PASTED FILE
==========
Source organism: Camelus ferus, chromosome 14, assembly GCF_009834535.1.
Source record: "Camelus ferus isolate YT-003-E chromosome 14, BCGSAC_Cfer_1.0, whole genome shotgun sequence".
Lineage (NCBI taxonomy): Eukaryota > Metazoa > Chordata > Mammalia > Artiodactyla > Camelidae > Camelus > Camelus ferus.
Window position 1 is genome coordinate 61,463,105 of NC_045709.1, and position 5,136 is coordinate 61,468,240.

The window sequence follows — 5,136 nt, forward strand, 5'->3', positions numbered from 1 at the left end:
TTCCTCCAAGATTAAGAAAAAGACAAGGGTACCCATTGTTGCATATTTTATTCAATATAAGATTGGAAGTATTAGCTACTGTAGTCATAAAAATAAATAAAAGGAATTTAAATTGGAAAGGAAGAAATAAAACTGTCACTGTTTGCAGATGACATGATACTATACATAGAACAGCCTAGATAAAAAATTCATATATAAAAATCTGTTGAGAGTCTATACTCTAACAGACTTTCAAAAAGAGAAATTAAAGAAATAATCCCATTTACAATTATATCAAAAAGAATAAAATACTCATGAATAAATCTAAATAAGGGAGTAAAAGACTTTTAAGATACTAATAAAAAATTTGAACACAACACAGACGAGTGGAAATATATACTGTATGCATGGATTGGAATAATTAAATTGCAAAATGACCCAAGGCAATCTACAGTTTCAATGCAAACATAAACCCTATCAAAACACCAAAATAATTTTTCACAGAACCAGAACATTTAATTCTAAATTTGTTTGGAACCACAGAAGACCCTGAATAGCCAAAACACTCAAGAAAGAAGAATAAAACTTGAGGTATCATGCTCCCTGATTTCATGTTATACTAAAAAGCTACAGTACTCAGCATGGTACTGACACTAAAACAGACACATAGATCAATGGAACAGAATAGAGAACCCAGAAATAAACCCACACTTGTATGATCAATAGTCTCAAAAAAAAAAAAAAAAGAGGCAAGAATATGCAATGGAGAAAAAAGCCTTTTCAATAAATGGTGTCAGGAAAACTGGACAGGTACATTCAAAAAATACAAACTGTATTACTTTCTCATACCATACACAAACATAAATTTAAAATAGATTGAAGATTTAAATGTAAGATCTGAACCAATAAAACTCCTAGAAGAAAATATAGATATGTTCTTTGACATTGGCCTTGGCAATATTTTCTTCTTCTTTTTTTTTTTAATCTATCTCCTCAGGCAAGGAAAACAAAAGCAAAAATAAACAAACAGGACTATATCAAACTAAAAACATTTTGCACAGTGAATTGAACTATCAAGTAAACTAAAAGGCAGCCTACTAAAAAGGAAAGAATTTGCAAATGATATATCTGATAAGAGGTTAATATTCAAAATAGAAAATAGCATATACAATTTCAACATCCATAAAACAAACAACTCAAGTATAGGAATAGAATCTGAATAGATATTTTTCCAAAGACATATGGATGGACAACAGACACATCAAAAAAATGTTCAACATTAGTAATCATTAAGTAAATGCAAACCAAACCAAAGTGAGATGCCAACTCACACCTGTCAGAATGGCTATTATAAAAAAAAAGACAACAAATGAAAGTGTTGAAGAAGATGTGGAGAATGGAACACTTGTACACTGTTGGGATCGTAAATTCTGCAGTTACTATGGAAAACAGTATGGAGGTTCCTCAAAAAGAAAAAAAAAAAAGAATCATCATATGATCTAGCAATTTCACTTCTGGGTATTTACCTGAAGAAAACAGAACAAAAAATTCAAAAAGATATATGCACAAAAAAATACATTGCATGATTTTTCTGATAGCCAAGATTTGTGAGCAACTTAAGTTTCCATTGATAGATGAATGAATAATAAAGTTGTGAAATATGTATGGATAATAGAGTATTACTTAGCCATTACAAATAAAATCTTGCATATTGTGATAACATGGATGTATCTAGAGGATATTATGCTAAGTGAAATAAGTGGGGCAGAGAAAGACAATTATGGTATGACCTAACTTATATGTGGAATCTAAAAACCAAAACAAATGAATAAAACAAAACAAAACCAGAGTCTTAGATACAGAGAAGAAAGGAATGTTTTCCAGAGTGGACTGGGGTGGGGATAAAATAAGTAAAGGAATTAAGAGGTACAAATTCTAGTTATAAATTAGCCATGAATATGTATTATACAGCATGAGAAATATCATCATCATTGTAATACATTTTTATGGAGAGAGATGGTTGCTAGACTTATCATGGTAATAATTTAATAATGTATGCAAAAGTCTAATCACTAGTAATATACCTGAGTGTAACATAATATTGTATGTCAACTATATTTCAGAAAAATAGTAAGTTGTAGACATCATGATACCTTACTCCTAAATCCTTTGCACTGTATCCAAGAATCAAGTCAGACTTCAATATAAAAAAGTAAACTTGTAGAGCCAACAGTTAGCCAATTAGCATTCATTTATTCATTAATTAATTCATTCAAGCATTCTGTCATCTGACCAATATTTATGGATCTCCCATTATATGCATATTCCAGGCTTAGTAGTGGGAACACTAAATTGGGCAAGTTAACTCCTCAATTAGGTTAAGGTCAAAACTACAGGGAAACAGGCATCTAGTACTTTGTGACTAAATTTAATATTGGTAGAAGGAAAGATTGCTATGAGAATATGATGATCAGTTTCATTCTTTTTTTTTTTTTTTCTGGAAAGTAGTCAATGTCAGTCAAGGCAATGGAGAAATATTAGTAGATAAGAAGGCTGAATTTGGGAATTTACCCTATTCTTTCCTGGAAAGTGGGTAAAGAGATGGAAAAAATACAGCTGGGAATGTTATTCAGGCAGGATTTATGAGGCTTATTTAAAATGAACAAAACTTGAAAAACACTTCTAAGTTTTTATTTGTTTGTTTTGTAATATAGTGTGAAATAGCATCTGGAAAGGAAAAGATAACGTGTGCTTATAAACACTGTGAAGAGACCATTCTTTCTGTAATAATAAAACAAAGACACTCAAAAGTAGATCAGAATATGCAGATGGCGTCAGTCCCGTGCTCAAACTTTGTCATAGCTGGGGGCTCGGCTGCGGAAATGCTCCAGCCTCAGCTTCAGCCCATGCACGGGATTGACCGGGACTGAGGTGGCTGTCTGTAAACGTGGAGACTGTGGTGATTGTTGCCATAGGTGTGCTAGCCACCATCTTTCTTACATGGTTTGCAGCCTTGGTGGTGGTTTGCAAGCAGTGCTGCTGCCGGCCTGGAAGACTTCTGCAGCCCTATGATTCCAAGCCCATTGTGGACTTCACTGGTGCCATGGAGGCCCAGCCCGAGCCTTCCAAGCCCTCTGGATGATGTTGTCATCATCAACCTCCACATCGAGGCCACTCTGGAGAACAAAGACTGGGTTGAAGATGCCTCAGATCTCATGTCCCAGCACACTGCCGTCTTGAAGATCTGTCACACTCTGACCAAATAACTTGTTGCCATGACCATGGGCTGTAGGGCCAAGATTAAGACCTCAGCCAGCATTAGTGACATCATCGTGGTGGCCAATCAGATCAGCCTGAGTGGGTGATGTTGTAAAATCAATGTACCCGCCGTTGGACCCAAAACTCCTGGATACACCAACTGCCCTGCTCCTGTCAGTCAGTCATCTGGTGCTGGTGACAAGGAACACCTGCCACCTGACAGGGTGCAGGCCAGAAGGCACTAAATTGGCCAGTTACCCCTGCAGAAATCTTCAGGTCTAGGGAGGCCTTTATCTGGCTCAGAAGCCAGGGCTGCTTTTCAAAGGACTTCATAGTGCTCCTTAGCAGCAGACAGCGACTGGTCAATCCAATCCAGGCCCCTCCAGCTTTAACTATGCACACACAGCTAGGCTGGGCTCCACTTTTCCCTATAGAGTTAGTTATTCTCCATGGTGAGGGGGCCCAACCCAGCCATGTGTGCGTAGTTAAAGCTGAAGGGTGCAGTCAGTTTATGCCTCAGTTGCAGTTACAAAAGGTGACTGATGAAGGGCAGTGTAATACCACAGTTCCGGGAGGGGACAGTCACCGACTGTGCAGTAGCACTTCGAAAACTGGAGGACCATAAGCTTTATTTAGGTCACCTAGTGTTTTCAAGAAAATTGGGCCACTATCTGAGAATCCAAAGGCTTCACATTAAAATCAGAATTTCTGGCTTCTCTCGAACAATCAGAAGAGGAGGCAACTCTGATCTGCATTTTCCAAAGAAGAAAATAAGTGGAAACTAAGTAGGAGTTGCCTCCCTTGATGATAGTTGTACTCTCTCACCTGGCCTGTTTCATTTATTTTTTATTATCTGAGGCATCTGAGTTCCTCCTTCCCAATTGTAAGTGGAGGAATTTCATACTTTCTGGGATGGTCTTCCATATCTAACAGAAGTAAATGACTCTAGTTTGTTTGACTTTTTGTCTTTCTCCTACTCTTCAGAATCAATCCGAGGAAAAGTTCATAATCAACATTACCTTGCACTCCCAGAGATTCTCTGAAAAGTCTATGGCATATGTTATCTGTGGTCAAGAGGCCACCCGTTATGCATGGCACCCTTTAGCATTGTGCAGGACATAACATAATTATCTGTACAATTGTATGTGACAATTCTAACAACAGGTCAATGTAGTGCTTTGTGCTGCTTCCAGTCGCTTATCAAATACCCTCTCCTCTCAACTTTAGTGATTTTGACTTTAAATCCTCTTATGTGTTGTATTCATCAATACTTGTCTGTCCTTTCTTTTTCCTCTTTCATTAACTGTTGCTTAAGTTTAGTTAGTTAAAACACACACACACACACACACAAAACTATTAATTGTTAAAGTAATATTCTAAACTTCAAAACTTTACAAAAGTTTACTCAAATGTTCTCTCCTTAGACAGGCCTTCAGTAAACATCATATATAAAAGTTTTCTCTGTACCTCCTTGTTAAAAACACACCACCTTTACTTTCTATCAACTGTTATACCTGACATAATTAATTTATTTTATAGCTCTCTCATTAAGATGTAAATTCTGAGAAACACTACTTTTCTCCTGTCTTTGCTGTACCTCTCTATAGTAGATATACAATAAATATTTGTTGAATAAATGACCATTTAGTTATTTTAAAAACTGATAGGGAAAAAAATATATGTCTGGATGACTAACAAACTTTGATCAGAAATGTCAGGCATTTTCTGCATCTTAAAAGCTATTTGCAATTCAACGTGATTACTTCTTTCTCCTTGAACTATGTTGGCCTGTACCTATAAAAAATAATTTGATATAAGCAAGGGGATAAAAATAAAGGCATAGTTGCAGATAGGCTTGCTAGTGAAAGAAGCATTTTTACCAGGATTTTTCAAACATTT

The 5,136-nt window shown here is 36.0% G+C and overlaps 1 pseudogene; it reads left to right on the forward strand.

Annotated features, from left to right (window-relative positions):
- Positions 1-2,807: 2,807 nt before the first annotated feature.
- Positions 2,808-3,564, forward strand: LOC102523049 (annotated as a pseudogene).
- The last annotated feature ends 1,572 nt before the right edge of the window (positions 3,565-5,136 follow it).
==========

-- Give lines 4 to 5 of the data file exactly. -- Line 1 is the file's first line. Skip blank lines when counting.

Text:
Window position 1 is genome coordinate 61,463,105 of NC_045709.1, and position 5,136 is coordinate 61,468,240.

The window sequence follows — 5,136 nt, forward strand, 5'->3', positions numbered from 1 at the left end: